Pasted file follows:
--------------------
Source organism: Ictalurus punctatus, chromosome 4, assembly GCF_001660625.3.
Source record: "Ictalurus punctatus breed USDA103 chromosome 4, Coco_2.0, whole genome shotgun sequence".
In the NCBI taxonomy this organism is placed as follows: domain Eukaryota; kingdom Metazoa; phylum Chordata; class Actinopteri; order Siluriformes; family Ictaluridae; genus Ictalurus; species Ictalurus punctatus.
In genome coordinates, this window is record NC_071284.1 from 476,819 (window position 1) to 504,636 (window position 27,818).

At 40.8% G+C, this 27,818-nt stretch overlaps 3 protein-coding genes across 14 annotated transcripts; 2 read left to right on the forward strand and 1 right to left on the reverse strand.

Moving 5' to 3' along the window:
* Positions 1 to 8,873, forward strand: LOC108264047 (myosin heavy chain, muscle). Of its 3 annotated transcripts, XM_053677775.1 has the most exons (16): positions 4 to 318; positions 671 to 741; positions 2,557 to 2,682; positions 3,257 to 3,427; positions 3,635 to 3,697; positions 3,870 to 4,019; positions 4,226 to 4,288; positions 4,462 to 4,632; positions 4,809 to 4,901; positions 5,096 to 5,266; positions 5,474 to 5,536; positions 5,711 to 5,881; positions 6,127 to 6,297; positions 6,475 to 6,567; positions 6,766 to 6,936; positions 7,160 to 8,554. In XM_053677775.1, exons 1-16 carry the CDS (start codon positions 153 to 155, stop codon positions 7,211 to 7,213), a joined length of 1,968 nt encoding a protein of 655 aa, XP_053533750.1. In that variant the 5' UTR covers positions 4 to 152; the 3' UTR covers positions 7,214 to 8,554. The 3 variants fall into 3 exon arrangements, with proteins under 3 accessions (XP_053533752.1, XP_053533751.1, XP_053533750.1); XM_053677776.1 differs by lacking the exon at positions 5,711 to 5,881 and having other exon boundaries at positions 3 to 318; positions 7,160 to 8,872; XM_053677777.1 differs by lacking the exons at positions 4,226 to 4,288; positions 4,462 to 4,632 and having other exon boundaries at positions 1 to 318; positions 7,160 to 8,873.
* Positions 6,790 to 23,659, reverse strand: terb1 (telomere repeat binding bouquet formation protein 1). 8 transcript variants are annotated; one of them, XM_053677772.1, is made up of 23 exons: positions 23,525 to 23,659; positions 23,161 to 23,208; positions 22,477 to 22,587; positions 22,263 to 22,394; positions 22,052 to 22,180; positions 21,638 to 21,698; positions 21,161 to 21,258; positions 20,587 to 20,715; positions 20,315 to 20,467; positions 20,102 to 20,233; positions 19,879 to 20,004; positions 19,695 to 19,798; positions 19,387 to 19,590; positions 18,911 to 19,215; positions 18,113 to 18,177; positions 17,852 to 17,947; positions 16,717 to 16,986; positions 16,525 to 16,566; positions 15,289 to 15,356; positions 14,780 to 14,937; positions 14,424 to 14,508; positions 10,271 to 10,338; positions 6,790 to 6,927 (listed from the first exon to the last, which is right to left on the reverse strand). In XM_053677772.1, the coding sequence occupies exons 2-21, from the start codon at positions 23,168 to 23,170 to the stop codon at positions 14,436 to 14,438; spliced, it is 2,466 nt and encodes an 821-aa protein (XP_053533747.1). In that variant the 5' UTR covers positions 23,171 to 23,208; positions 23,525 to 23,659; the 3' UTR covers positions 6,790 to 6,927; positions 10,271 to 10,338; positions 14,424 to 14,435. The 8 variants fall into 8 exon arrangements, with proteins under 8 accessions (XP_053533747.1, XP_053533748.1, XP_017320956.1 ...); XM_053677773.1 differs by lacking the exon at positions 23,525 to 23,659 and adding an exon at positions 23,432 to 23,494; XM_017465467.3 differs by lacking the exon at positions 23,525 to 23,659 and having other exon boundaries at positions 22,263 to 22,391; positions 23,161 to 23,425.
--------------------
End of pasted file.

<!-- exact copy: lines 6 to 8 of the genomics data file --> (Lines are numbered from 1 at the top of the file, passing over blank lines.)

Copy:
Moving 5' to 3' along the window:
* Positions 1 to 8,873, forward strand: LOC108264047 (myosin heavy chain, muscle). Of its 3 annotated transcripts, XM_053677775.1 has the most exons (16): positions 4 to 318; positions 671 to 741; positions 2,557 to 2,682; positions 3,257 to 3,427; positions 3,635 to 3,697; positions 3,870 to 4,019; positions 4,226 to 4,288; positions 4,462 to 4,632; positions 4,809 to 4,901; positions 5,096 to 5,266; positions 5,474 to 5,536; positions 5,711 to 5,881; positions 6,127 to 6,297; positions 6,475 to 6,567; positions 6,766 to 6,936; positions 7,160 to 8,554. In XM_053677775.1, exons 1-16 carry the CDS (start codon positions 153 to 155, stop codon positions 7,211 to 7,213), a joined length of 1,968 nt encoding a protein of 655 aa, XP_053533750.1. In that variant the 5' UTR covers positions 4 to 152; the 3' UTR covers positions 7,214 to 8,554. The 3 variants fall into 3 exon arrangements, with proteins under 3 accessions (XP_053533752.1, XP_053533751.1, XP_053533750.1); XM_053677776.1 differs by lacking the exon at positions 5,711 to 5,881 and having other exon boundaries at positions 3 to 318; positions 7,160 to 8,872; XM_053677777.1 differs by lacking the exons at positions 4,226 to 4,288; positions 4,462 to 4,632 and having other exon boundaries at positions 1 to 318; positions 7,160 to 8,873.
* Positions 6,790 to 23,659, reverse strand: terb1 (telomere repeat binding bouquet formation protein 1). 8 transcript variants are annotated; one of them, XM_053677772.1, is made up of 23 exons: positions 23,525 to 23,659; positions 23,161 to 23,208; positions 22,477 to 22,587; positions 22,263 to 22,394; positions 22,052 to 22,180; positions 21,638 to 21,698; positions 21,161 to 21,258; positions 20,587 to 20,715; positions 20,315 to 20,467; positions 20,102 to 20,233; positions 19,879 to 20,004; positions 19,695 to 19,798; positions 19,387 to 19,590; positions 18,911 to 19,215; positions 18,113 to 18,177; positions 17,852 to 17,947; positions 16,717 to 16,986; positions 16,525 to 16,566; positions 15,289 to 15,356; positions 14,780 to 14,937; positions 14,424 to 14,508; positions 10,271 to 10,338; positions 6,790 to 6,927 (listed from the first exon to the last, which is right to left on the reverse strand). In XM_053677772.1, the coding sequence occupies exons 2-21, from the start codon at positions 23,168 to 23,170 to the stop codon at positions 14,436 to 14,438; spliced, it is 2,466 nt and encodes an 821-aa protein (XP_053533747.1). In that variant the 5' UTR covers positions 23,171 to 23,208; positions 23,525 to 23,659; the 3' UTR covers positions 6,790 to 6,927; positions 10,271 to 10,338; positions 14,424 to 14,435. The 8 variants fall into 8 exon arrangements, with proteins under 8 accessions (XP_053533747.1, XP_053533748.1, XP_017320956.1 ...); XM_053677773.1 differs by lacking the exon at positions 23,525 to 23,659 and adding an exon at positions 23,432 to 23,494; XM_017465467.3 differs by lacking the exon at positions 23,525 to 23,659 and having other exon boundaries at positions 22,263 to 22,391; positions 23,161 to 23,425.